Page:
Illinois dropped the death penalty because of bogus or coerced eyewitness testimony. I think lasting changes are in order.


the only thing I can think of that would be that change you mention , would be to remove human biases and perishing memory's, so a jury of Aliens or a Jury of Robots/A.I.

I wonder how that might come about ?




There was a memory "savant" that was on a few documentaries a while back. As I recall, and this may or may not be a reliable memory, the structure that joins the two halves of his brain was different from the rest of ours making it impossible for him to prioritize and filter incoming information. He was physically unable to forget. Pretty cool.


different in what way ? do you have the documentary link ?

funbox



posted on May, 30 2015 @ 10:28 AM
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a reply to: funbox

The corpus callosum (?) was different. I think, I'll look for it.



posted on May, 30 2015 @ 10:43 AM
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originally posted by: funbox

the only thing I can think of that would be that change you mention , would be to remove human biases and perishing memory's, so a jury of Aliens or a Jury of Robots/A.I.

I wonder how that might come about ?



Simply raising the standards of evidence in cases of sexual assault and murder would solve much of the problem.



posted on May, 30 2015 @ 11:04 AM
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originally posted by: ZetaRediculian

originally posted by: JackHill
What are the 'surroundings' details regarding little creatures entering at some dude's house, going through solid walls, immobilizing him, taking him to some sort of spaceship, doing medical procedures on him, and returning him some time later?

I'm intrigued.

You are talking about "abduction memories".

Memory Distortion in People Reporting Abduction by Aliens

The Construction of Space Alien Abduction Memories


I'm talking about conscious abduction memories. You know, like consciously taking a walk, consciously driving a car, consciously working, consciously watching TV...



posted on May, 30 2015 @ 11:27 AM
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originally posted by: draknoir2
a reply to: funbox

The corpus callosum (?) was different. I think, I'll look for it.


The names of the documentaries escape me, but I'm thinking of this guy:

en.m.wikipedia.org...



posted on May, 30 2015 @ 12:16 PM
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a reply to: MystikMushroom
IN the instance of the UFO sighting/missing time my wife and I experienced, our experiences matched up with one another almost exactly upon comparison.



posted on May, 30 2015 @ 12:27 PM
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a reply to: JackHill


I'm talking about conscious abduction memories. You know, like consciously taking a walk, consciously driving a car, consciously working, consciously watching TV...


I believe that the explanation is that those are distortions of memory and false memories recovered from hypnosis generated through confabulation. Not something I am 100% sold on as being 100% of the story. The argument might be that the person "consciously driving a car" is not really conscious. I am really good at zoning out while driving particularly if I am really tired or its late. I think everyone that drives has experienced arriving to work and not really remembering the drive. I remember driving home after work and being really tired and taking the wrong exit and going the wrong way on the highway for a good 30 minutes before realizing it. People also fall asleep while driving.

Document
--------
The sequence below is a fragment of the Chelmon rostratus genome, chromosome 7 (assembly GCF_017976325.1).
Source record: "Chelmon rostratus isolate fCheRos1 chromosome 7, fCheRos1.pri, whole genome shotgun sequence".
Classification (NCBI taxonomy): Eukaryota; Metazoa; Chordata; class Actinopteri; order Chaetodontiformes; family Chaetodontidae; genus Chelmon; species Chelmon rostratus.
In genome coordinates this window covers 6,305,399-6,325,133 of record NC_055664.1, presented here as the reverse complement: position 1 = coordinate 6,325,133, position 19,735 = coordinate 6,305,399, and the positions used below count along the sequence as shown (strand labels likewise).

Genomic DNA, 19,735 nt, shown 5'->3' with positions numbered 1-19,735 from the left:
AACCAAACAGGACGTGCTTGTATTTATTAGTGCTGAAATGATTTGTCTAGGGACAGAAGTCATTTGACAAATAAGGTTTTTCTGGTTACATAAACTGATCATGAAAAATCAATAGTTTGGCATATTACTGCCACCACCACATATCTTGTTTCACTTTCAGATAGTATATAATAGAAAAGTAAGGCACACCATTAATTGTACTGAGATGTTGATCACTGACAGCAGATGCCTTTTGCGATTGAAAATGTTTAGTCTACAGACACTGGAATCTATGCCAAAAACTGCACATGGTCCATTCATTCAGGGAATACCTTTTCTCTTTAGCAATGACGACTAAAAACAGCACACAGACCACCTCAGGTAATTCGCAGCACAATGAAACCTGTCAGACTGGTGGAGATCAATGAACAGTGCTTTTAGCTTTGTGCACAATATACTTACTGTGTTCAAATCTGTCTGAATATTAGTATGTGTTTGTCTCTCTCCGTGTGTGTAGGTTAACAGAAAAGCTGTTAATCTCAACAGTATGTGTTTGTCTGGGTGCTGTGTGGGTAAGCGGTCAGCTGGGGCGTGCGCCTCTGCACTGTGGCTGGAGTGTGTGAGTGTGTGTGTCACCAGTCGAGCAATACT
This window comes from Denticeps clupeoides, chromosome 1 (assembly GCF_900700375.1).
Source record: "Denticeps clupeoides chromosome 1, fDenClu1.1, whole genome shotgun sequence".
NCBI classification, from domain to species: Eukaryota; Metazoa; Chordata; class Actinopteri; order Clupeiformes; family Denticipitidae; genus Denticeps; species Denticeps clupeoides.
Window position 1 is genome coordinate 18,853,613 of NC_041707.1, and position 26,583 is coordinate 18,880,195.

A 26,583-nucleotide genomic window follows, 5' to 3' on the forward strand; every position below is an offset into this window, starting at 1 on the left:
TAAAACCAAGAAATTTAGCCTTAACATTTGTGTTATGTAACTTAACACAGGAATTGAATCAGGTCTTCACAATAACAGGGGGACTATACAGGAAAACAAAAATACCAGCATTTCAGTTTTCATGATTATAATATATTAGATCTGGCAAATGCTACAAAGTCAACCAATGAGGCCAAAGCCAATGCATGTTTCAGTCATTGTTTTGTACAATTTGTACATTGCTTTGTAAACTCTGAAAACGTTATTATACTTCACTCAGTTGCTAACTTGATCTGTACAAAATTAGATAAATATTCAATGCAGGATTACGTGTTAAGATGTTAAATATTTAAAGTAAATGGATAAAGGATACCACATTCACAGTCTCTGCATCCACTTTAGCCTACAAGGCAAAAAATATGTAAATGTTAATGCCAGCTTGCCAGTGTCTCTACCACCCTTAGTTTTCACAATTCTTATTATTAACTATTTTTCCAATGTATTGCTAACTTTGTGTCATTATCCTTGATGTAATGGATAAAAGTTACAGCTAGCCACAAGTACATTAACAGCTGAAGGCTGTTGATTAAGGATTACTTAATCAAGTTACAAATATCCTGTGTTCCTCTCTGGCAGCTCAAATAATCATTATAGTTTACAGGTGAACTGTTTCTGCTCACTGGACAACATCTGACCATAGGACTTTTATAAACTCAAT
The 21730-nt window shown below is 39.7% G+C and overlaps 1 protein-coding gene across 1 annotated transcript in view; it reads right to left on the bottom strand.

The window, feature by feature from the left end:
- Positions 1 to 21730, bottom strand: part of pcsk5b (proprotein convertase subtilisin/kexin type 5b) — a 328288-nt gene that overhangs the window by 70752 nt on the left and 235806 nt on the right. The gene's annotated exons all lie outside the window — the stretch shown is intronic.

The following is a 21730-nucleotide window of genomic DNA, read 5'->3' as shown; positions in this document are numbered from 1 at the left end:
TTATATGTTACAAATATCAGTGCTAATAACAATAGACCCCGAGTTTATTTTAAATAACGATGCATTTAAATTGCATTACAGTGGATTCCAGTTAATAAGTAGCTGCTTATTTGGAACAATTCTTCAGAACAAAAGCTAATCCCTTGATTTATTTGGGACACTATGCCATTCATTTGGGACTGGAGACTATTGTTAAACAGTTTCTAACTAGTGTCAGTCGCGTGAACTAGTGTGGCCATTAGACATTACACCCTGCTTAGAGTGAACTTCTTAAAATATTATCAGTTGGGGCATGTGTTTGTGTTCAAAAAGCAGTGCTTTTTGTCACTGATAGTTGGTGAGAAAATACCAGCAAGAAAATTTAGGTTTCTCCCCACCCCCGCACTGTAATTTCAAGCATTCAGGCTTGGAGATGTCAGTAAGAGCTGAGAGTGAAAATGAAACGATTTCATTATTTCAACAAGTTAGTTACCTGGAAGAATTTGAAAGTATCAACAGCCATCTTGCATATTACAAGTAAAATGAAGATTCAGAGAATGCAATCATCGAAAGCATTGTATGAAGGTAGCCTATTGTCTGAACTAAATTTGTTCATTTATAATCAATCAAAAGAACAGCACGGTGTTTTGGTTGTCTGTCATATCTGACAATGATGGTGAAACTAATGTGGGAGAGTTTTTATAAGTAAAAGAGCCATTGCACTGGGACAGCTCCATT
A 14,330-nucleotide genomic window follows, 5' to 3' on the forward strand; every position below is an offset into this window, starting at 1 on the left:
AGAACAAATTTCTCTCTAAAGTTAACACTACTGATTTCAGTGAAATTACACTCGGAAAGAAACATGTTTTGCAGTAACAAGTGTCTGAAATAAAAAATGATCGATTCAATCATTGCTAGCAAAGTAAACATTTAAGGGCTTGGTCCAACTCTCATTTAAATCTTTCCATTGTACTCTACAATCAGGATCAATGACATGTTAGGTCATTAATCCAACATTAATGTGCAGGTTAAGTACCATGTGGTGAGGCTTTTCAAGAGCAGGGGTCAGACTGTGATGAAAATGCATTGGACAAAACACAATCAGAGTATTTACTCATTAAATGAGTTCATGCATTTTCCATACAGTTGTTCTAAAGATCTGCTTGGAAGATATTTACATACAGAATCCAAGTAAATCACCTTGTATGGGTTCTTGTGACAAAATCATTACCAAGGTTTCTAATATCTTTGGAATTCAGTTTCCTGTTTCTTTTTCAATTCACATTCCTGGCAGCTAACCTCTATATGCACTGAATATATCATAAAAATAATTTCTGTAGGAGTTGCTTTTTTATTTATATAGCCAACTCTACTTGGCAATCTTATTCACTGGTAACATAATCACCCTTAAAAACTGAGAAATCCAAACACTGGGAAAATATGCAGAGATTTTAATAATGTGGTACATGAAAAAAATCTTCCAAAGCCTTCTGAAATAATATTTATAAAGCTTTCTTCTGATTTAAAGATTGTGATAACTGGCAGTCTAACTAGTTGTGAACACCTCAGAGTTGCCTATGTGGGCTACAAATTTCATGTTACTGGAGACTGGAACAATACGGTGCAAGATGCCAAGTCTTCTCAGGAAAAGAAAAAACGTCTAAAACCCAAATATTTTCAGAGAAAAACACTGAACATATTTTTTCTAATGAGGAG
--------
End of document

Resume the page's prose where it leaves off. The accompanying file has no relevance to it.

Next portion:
Just a couple of hours ago I was consciously reading something and realized I was dreaming and then snapped out of it, started consciously reading again and then it happened again, so I took the opportunity to do some lucid dream reading.

At any rate, all those things you mentioned have to be retrieved from memory and are subjected to the same distortions of memory as any other human activity. The short answer is that those are false memories. My advice is to keep current with the research around all this because as it stands now, there are very few in psych or related fields, if any, that wont completely dismiss these types of reports and it wont much matter if it actually happened. The best you can hope for will be something like this:



posted on May, 30 2015 @ 12:53 PM
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a reply to: draknoir2

cheers , I know who you mean now , I've seen doc's on him before , hmmm, there always seem to be a trade off when the balance tips so far one way , was interesting to note how quickly the military was to scan him later in life , no doubt looking for an advantage


funbox



posted on May, 30 2015 @ 01:05 PM
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a reply to: draknoir2

yes, your memory is absolutely fine....@ 2:00 ....rain man, corpus callosum ...


Do they still use "idiot"?
edit on 30-5-2015 by ZetaRediculian because: (no reason given)



posted on May, 30 2015 @ 01:43 PM
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originally posted by: funbox

there always seem to be a trade off when the balance tips so far one way



I almost posted that.



posted on May, 30 2015 @ 02:41 PM
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a reply to: Arbitrageur

Memory weakens. Yes. This applies to the trained observers, to whom credibility is automatically awarded. And for the rest of us, not only do we relinguish our credibility upon disclosing some ufo experience, but we are reminded that our very memories just aren't up to snuff. Id like to point out to the paper shufflers - the researchers - who expect to fall on some magical combination of pics, videos and documents, producing Truth! out the other side, are foiled, too, when they forget and distort.



posted on May, 30 2015 @ 04:29 PM
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This is a subject many UFO buffs don't want to discuss, but it's quite valid. I watched a special, some years ago, on memory. A tudy was done, in which they took a group out on a hike, and the whole thing was videotaped. They encountered a small area with some stuff scattered around, and there might have been someone there (I can't recall, lol!), but it wasn't anything weird, really. Later, they had all the participants discuss the memories, separately and together, if I remember correctly, and they "recalled" details that simply didn't exist! Many swore there were military types around warning them away, and the scattered stuff, as benign as an old oil drum or whatever, was suddenly very unusual, and like a crashed craft or something of the sort. You could tell, watching the people talk, that they really believed what thy remembered, though most of it was utterly false. The whole thing was wild to watch!